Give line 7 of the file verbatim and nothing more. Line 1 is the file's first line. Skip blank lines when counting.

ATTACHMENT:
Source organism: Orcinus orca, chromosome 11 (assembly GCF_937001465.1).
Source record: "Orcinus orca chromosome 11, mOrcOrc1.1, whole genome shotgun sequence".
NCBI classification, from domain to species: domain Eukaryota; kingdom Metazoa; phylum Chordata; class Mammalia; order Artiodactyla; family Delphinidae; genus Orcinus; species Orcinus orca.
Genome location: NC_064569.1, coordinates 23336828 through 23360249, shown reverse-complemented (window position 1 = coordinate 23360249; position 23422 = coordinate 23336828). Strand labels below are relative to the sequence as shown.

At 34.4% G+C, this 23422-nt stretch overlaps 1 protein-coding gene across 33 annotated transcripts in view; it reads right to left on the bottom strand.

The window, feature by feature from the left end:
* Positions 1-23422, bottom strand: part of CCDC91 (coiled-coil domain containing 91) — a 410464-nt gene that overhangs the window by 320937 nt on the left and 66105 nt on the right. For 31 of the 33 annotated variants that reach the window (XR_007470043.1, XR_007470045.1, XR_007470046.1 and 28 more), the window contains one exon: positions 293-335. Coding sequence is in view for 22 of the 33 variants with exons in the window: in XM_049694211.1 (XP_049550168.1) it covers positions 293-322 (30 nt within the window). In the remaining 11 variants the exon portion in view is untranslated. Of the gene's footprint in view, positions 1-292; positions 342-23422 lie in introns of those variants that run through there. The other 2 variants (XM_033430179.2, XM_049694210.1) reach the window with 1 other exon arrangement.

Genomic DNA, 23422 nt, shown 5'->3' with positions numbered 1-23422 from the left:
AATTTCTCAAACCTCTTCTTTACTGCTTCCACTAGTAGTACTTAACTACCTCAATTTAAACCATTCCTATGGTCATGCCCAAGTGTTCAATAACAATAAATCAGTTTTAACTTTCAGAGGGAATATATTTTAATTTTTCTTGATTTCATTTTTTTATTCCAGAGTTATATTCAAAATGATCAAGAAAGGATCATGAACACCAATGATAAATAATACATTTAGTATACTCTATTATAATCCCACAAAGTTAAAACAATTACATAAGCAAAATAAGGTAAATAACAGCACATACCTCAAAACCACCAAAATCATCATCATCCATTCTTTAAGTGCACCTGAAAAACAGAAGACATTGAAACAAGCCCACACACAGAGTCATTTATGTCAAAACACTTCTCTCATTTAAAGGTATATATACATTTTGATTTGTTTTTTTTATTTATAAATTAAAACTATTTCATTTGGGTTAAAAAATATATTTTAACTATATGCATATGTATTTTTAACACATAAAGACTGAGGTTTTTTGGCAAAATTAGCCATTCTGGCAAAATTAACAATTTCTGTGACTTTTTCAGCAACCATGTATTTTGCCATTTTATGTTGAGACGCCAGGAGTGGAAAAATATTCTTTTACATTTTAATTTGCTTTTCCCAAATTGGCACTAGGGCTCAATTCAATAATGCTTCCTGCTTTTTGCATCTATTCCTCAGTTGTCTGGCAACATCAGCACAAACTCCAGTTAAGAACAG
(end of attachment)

* Positions 1-23422, bottom strand: part of CCDC91 (coiled-coil domain containing 91) — a 410464-nt gene that overhangs the window by 320937 nt on the left and 66105 nt on the right. For 31 of the 33 annotated variants that reach the window (XR_007470043.1, XR_007470045.1, XR_007470046.1 and 28 more), the window contains one exon: positions 293-335. Coding sequence is in view for 22 of the 33 variants with exons in the window: in XM_049694211.1 (XP_049550168.1) it covers positions 293-322 (30 nt within the window). In the remaining 11 variants the exon portion in view is untranslated. Of the gene's footprint in view, positions 1-292; positions 342-23422 lie in introns of those variants that run through there. The other 2 variants (XM_033430179.2, XM_049694210.1) reach the window with 1 other exon arrangement.